right to defend themselves. >> and last question regarding the breaking news here before we go on to the scandal, one of the things that u.s. officials have expressed concern is the role of egypt with its leadership. a relationship that is much closer now to hamas. is that something that the white house should be concerned about? i mean, that really does seem like really a wild card in all of this. >> suzanne, i don't think it's a wild card. you are spot on. they do need to be concerned about it. more importantly, they need to do something about it to insure that israel is able to prosecute what it needs against hamas and that egypt and the muslim brotherhood stay out of any type of direct engagement or support to what is taking place in gaza right now. that would truly inflame and kind of put into greater can i ones what's taking place in the middle east, so israel needs to breathe -- apologies. egypt needs to breathe through their nose and just stay where they are.
hamas and israel are going to have to work this out, and they don't need to have other folks meddling other than to try to get them to calm down, you know, settle the situation a little bit. >> to the other story that we're following. obviously, the scandal involving the former cia director general david petraeus and general allen, john allen. secretary of defense leon panetta has jumped into all of this, ordering an ethics training for generals to be reviewed here. do you think, first of all, that that is the right way to go? do you think that's an adequate response at this time? you have been a general 30 years in the military. is this kind of review helpful? >> it is, suzanne. every time the military has a challenge that demonstrates a weakness in one of those elements that would -- that we would call foundational to the success of the military, you have to take what's called a stand-down or a review. you spend time focussing very narrowly and deeply on one
particular vertical and in this case it's values. we not only have this issue with dave petraeus and toe poe teshlly john allen, but the defendant defense just demoted general kip ward from his four stars to three stars. we have a four star that acted with indiscretion apparently for some time at fort bragg. we have ae three star -- there are multiple examples that are in the pages of the media today, and in our forefront to demonstrate that in many cases we've lost sight of these values that we learned. this is like breathing air, and now all of a sudden we're wandering aimlessly with a few very, very visible figures. so, yes, short answer is it makes sense to go after this and take some time to kind of pull at it and get folks to agree that it needs to be done. >> clearly there are a lot of questions still that remain about benghazi, the attack there in benghazi. we have learned now that secretary of state hillary clinton is going to be testifying before those committees that are -- want some answers though to those questions. what does that significant few
to you? >> well, it's bornt that the secretary of state be visible inside those -- hopefully these are closed and classified sessions, both with the house and the senate. it's her ambassador that was killed. it was that team in libya that was killed. she'll be able to demonstrate what she knew and when she knew it, and it really is all about what did we know prior to the attacks? what was our assessment, our united states assessment, of the environment and the conditions on the ground and had we in advance positioned the right resources to mitigate risk and to make sure that we could handle those known possibilities? >> all right. general marks, thank you very much. appreciate it. i want to go back to the attacks on israel and gaza. the u.n. security council now holding an emergency closed door session about the crisis. member nations called for this. maximum restraints so the situation does not deteriorate any further. the big fear is that the escalating violence could echo the 2008 war that led to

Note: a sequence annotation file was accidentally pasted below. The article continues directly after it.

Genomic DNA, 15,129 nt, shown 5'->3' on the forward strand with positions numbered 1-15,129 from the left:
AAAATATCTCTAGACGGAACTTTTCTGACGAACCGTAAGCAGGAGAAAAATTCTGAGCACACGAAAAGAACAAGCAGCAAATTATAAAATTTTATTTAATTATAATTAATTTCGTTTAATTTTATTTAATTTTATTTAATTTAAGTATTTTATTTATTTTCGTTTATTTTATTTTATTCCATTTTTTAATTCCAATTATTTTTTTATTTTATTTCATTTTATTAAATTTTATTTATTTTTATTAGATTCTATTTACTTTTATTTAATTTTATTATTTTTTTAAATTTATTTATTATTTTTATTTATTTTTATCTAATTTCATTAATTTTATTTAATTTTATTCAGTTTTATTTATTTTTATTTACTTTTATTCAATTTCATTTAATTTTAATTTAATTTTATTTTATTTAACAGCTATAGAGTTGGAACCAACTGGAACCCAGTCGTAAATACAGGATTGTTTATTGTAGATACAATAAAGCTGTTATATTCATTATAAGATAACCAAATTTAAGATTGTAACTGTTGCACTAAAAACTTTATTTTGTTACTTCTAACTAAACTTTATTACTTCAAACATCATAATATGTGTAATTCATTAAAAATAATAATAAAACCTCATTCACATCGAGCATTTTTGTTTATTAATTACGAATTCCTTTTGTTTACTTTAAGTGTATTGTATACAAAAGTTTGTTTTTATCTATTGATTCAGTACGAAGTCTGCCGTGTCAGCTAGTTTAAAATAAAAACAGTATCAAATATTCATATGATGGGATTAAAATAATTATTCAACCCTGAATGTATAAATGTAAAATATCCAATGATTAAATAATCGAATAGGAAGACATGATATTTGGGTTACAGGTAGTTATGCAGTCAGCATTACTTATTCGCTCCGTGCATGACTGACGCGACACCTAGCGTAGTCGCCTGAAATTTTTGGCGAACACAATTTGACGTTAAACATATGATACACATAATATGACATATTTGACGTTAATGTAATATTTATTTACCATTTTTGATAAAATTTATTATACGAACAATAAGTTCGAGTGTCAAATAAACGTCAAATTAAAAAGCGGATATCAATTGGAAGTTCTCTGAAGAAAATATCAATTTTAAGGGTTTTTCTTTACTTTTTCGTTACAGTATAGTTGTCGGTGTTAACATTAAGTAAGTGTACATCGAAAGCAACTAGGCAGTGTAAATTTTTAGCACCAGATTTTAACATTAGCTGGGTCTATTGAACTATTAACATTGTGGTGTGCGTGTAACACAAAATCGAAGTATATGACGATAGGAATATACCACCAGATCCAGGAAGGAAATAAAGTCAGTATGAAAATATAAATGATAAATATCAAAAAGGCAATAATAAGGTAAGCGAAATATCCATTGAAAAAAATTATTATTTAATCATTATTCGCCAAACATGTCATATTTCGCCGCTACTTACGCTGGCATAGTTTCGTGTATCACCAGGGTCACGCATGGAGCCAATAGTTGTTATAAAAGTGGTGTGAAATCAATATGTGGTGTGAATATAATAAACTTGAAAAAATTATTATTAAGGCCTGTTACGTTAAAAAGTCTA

israel's land invasion of gaza. the year-long war killed some 1,400 palestinians and israeli. fred joining us from jerusalem. fred, first of all, we saw the israeli prime minister benjamin netanyahu speaking earlier about the escalating violence, the tension here. here's what he said. >> no government would tolerate a situation where nearly one-fifth of its people live under a constant barrage of rockets and missile fire, and israel will not tolerate this situation. this is why my government has instructed the israeli defense forces to conduct surgical strikes against a terrorist infrastructure in gaza. >> here's how hamas responded in their press conference today. >> some think it is easy to kill people in gaza, it is easy to enter gaza, it is easy to do everything, what you want in
gaza here, but we say that gaza is not easy bond. you can't eat gaza in one minute. if you do something, we will react. >> so, fred, tell us what the -- this is two versions of the truth. tell us what is taking place on the ground from where you are? what are you seeing? what do you make of what's happening? >>. >> the israeli air raids are going on. both sides ruping the antti as they go along, rather than things de-escalating here. the other thing that's going on is there's now been air raid sirens going off in the town of tel aviv, which is, of course, the biggest city in israel and you saw pictures on israeli tv of people there hitting the deck, going to the ground, going into a brace position. obviously, in anticipation of possibly rockets falling on tel aviv. now, we have gotten now a message from the spokesperson for the israeli defense forces who says he is not aware that any rockets actually landed in tele1r50e6. however, several projectiles did land on the outskirts of